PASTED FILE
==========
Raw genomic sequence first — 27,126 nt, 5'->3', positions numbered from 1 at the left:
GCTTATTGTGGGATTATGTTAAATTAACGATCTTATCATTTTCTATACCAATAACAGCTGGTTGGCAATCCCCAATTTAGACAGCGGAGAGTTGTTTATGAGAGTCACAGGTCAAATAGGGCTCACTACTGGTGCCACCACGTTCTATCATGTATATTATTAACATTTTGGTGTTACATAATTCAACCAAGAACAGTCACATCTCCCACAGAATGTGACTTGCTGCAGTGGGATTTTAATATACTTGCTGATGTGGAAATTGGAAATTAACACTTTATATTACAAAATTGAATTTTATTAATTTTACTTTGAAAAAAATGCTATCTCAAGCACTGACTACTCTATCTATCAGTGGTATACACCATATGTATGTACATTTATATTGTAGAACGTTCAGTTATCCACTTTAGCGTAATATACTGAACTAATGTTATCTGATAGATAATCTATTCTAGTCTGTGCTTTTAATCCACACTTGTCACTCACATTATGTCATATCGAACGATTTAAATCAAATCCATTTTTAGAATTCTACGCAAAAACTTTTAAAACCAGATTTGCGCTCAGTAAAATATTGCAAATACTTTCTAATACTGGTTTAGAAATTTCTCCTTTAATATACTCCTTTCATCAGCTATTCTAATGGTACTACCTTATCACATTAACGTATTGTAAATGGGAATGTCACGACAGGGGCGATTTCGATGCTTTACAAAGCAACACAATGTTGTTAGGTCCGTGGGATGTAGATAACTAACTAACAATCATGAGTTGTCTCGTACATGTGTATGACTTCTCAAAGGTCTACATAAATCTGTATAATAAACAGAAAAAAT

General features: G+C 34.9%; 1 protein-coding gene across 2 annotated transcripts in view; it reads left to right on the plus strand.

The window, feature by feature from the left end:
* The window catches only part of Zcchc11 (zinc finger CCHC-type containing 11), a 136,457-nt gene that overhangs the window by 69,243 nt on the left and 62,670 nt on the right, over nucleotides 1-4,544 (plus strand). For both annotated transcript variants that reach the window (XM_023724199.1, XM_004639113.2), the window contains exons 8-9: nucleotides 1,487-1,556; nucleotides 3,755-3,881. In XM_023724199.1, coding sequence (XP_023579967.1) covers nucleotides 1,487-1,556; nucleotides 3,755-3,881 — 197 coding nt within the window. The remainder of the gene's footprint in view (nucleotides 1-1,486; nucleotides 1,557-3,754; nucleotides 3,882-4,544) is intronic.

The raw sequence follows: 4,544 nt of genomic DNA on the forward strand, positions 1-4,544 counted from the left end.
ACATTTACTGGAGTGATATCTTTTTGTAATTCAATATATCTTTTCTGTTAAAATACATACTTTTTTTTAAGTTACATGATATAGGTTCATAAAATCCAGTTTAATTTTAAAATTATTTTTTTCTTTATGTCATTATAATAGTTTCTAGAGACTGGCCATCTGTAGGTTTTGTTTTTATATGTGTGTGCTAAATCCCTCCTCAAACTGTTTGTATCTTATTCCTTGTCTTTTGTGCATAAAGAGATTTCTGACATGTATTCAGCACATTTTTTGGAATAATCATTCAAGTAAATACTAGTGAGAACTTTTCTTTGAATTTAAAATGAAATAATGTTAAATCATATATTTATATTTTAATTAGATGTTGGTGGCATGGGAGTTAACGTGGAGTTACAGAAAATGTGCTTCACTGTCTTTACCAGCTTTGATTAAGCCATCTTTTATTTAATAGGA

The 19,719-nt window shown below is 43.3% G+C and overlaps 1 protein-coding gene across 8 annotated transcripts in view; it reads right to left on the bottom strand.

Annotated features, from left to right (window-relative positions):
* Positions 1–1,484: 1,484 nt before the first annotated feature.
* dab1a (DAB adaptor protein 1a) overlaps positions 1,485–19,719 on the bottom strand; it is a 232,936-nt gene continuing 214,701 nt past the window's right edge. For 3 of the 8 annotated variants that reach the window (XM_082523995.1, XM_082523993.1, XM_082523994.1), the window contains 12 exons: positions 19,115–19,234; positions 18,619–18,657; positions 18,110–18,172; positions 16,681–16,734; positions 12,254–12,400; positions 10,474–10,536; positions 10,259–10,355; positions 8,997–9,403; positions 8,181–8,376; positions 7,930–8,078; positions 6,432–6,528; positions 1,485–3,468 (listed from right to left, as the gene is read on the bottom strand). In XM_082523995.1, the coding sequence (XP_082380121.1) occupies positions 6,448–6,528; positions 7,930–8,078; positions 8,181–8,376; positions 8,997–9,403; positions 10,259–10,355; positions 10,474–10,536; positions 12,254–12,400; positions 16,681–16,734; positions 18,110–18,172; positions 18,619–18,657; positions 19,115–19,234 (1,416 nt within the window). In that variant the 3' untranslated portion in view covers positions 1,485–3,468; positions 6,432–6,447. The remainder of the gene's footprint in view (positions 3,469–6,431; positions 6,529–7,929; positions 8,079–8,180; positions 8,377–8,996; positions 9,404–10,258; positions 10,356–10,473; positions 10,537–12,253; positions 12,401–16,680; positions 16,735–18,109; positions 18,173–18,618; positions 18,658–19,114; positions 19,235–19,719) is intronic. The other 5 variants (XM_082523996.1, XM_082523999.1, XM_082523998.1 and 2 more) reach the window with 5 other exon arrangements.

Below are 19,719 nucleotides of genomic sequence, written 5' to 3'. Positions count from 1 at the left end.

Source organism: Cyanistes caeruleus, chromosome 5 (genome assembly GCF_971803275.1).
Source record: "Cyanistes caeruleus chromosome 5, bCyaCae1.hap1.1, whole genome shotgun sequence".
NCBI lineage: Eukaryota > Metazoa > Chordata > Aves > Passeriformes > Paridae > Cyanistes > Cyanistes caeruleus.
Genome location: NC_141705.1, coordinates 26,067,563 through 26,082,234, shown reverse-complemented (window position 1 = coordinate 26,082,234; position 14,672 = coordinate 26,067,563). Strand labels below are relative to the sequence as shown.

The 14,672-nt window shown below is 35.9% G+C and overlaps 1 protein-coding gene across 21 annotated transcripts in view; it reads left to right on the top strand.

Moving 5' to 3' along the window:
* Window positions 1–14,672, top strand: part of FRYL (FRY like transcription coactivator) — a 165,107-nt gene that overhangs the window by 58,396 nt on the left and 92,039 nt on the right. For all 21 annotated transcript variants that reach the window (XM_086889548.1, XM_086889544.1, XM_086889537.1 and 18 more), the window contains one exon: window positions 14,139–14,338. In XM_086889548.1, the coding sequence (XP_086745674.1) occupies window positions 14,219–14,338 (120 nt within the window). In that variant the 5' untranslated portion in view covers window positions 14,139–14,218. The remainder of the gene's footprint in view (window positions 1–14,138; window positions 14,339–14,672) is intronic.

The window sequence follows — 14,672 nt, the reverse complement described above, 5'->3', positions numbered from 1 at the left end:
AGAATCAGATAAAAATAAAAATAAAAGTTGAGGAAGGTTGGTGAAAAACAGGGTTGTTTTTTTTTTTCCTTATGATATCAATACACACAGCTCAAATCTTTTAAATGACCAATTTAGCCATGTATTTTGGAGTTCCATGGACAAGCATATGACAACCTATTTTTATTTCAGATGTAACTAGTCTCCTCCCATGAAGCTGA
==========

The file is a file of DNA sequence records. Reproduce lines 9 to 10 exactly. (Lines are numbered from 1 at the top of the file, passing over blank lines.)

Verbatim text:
Annotated features, from left to right (window-relative positions):
* Positions 1–1,484: 1,484 nt before the first annotated feature.